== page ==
“Being knit together in love unto all riches of the full assurance of understanding.” That is, that they may doubt about nothing, that they may be fully assured in all things. But I meant full assurance which is by faith, for there is a full assurance which cometh by arguments, but that is worthy of no consideration. I know, he saith, that ye believe, but I would have you fully assured: not “unto riches” only, but “unto all riches”; that your full assurance may be intense, as well as in all things. And observe the wisdom of this blessed one. He said not, “Ye do ill that ye are not fully assured,” nor accused them; but, ye know not how desirous I am that ye may be fully assured, and not merely so, but with understanding. For seeing he spoke of faith; suppose not, he saith, that I meant barely and unprofitably, but with understanding and love. “That they may know the mystery of God the Father and of Christ.” So that this is the mystery of God, the being brought unto Him by the Son. “And of Christ, in whom are hid all the treasures of wisdom and knowledge.” But if they are in Him, then wisely also no doubt He came at this time. Wherefore then do some foolish persons object to Him, “See how He discourseth with the simpler sort.” “In whom are all the treasures.” He himself knows all things. “Hid,” for think not in truth that ye already have all; they are hidden also even from Angels, not, from you only; so that you ought to ask all things from Him. He himself giveth wisdom and knowledge. Now by saying, “treasures,” he shows their largeness, by “All,” that He is ignorant of nothing, by “hid,” that He alone knoweth.
Ver. 4. “This I say, that no one may delude you with persuasiveness of speech.”
Seest thou that he saith, I have therefore said this, that ye may not seek it from men. “Delude you,” he saith, “with persuasiveness of speech.” For what if any doth speak, and speak persuasively?
Ver. 5. “For though I am absent in the flesh, yet am I with you in the spirit.”
The direct thing to have said here was, “even though I be absent in the flesh, yet, nevertheless, I know the deceivers”; but instead he has ended with praise, “Joying and beholding your order, and the steadfastness of your faith in Christ.” “Your order,” he means, your good order. “And the steadfastness of your faith in Christ.” This is still more in the way of encomium. And he said not “faith,” but steadfastness, as to soldiers standing in good order and firmly. Now that which is steadfast, neither deceit nor trial can shake asunder. Not only, he saith, have ye not fallen, but no one hath so much as thrown you into disorder. He hath set himself over them, that they may fear him as though present; for thus is order preserved. From solidity follows compactedness, for you 282will then produce solidity, when having brought many things together, you shall cement them compactedly and inseparably; thus a solidity is produced, as in the case of a wall. But this is the peculiar work of love; for those who were by themselves, when it hath closely cemented and knit them together, it renders solid. And faith, again, doeth the same thing; when it allows not reasonings to intrude themselves. For as reasonings divide, and shake loose, so faith causes solidity and compactness.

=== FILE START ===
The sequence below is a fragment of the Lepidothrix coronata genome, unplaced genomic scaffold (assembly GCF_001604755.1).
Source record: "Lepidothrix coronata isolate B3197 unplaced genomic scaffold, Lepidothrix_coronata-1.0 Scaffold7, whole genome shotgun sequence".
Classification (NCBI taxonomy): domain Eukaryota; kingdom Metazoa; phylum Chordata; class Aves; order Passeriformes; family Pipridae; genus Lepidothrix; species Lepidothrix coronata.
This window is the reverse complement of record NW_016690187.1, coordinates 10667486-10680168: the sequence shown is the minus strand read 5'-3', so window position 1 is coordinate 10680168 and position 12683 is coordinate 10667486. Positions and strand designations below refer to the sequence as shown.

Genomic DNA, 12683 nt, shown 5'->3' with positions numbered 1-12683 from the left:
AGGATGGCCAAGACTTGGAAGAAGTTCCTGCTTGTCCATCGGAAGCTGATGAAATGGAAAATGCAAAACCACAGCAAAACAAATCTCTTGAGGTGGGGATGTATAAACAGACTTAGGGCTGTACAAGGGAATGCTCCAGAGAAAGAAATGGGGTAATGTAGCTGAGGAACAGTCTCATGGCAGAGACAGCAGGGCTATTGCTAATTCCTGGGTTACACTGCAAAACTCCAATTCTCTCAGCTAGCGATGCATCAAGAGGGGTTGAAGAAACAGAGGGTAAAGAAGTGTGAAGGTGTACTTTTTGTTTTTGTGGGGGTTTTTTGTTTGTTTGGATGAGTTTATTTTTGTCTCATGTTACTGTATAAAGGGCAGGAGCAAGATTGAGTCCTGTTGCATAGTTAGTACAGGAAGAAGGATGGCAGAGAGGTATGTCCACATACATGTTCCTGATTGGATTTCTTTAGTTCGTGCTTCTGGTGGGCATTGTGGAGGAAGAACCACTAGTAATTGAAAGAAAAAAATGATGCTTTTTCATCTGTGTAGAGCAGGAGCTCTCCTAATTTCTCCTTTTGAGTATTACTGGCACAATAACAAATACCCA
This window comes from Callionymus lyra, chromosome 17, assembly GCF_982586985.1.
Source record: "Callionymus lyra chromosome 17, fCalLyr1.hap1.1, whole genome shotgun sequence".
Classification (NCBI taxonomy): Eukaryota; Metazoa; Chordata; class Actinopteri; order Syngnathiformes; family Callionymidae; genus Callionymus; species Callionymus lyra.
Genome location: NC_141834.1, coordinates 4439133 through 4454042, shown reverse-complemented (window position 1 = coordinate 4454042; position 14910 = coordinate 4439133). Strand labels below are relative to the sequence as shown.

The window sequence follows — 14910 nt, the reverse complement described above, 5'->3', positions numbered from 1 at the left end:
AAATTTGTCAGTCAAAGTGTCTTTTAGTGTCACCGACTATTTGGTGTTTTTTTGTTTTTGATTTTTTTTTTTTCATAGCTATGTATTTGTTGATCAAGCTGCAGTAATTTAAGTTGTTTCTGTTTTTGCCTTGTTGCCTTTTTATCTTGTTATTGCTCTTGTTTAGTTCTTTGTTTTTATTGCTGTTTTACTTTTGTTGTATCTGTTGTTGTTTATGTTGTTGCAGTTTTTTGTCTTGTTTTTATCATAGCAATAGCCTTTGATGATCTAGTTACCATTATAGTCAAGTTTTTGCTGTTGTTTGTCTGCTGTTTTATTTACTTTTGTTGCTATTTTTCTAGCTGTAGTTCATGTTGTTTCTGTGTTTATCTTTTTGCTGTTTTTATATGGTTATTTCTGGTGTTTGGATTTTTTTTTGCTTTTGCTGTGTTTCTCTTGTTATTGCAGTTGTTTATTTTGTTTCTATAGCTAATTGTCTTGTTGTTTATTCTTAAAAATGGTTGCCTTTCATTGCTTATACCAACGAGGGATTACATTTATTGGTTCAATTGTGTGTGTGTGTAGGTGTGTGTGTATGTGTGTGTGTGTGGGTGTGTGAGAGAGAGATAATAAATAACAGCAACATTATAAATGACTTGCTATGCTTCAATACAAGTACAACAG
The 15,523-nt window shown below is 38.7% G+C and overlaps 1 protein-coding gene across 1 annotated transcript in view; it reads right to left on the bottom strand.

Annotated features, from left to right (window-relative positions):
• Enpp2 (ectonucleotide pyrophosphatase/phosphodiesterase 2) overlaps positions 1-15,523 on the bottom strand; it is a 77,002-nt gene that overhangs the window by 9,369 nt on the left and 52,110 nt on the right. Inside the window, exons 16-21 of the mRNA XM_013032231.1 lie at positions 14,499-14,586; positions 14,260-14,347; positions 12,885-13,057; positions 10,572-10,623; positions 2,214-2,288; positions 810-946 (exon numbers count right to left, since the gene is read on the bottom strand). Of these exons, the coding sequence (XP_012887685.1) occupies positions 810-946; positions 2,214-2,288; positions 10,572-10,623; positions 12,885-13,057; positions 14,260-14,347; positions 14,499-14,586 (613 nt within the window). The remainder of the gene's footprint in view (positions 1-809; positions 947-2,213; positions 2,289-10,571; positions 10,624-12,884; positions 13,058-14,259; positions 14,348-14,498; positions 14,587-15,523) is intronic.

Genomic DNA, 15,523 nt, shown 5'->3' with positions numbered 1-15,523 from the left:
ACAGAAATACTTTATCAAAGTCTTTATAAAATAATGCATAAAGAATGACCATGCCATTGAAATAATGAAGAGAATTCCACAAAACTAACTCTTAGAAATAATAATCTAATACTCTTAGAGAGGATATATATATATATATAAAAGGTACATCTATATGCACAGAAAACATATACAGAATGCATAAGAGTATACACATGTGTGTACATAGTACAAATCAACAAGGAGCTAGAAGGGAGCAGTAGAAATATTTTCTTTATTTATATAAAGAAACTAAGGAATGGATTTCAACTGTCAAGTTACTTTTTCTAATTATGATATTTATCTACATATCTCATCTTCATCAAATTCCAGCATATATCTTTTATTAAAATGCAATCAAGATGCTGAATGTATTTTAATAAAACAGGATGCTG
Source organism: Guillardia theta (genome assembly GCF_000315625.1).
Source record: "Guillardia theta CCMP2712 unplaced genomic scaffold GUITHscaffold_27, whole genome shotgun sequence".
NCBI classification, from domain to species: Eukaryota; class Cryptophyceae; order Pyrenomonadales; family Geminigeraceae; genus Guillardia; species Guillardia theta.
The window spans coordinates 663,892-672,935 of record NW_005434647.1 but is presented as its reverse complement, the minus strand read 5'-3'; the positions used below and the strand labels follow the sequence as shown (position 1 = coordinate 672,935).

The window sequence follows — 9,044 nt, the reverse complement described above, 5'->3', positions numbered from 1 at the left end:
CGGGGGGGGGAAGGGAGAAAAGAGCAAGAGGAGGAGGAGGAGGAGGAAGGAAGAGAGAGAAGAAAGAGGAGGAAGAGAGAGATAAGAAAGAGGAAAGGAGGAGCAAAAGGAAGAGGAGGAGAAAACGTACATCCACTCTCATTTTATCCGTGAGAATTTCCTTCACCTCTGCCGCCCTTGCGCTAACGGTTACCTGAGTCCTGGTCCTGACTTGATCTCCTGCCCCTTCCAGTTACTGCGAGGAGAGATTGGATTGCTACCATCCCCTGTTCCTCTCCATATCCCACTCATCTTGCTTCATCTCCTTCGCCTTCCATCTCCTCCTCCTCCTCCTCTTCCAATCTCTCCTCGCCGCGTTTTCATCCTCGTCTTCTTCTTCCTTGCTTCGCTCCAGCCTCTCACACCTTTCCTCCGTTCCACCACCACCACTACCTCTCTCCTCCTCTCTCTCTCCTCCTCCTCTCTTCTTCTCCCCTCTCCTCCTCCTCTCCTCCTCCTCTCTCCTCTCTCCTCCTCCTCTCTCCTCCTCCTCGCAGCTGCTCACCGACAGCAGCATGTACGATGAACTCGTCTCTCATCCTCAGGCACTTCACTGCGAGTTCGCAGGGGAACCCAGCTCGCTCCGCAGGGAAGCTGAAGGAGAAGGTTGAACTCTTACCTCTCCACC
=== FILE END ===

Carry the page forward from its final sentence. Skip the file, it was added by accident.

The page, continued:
For seeing God hath bestowed upon us benefits surpassing man’s reasoning, suitably enough He hath brought in faith. It is not possible to be steadfast, when demanding reasons. For behold all our lofty doctrines, how destitute they are of reasonings, and dependent upon faith alone. God is not anywhere, and is everywhere. What hath less reason in it than this? Each by itself is full of difficulty. For, indeed, He is not in place; nor is there any place in which He is. He was not made, He made not Himself, He never began to be. What reasoning will receive this, if there be not faith? Does it not seem to be utterly ridiculous, and more endless than a riddle?